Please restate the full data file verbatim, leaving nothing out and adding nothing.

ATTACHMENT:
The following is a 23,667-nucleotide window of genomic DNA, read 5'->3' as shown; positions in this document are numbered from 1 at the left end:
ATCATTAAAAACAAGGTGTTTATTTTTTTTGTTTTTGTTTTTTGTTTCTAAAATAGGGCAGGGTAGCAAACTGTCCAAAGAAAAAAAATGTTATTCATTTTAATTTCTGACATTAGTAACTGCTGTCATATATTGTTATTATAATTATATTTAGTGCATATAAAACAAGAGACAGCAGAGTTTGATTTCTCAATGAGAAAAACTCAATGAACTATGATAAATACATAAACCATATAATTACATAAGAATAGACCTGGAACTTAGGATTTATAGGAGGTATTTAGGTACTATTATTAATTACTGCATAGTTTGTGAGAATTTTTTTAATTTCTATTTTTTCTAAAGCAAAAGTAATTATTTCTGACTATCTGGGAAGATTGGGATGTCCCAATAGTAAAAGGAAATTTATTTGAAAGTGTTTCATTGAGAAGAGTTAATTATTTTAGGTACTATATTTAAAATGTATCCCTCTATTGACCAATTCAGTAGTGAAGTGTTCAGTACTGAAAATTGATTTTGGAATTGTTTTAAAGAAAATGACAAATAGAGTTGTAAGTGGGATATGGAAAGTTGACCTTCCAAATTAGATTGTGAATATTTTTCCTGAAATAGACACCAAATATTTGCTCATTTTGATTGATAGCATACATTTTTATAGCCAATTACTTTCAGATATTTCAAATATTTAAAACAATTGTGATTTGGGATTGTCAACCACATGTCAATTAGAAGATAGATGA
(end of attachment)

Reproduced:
The following is a 23,667-nucleotide window of genomic DNA, read 5'->3' as shown; positions in this document are numbered from 1 at the left end:
ATCATTAAAAACAAGGTGTTTATTTTTTTTGTTTTTGTTTTTTGTTTCTAAAATAGGGCAGGGTAGCAAACTGTCCAAAGAAAAAAAATGTTATTCATTTTAATTTCTGACATTAGTAACTGCTGTCATATATTGTTATTATAATTATATTTAGTGCATATAAAACAAGAGACAGCAGAGTTTGATTTCTCAATGAGAAAAACTCAATGAACTATGATAAATACATAAACCATATAATTACATAAGAATAGACCTGGAACTTAGGATTTATAGGAGGTATTTAGGTACTATTATTAATTACTGCATAGTTTGTGAGAATTTTTTTAATTTCTATTTTTTCTAAAGCAAAAGTAATTATTTCTGACTATCTGGGAAGATTGGGATGTCCCAATAGTAAAAGGAAATTTATTTGAAAGTGTTTCATTGAGAAGAGTTAATTATTTTAGGTACTATATTTAAAATGTATCCCTCTATTGACCAATTCAGTAGTGAAGTGTTCAGTACTGAAAATTGATTTTGGAATTGTTTTAAAGAAAATGACAAATAGAGTTGTAAGTGGGATATGGAAAGTTGACCTTCCAAATTAGATTGTGAATATTTTTCCTGAAATAGACACCAAATATTTGCTCATTTTGATTGATAGCATACATTTTTATAGCCAATTACTTTCAGATATTTCAAATATTTAAAACAATTGTGATTTGGGATTGTCAACCACATGTCAATTAGAAGATAGATGA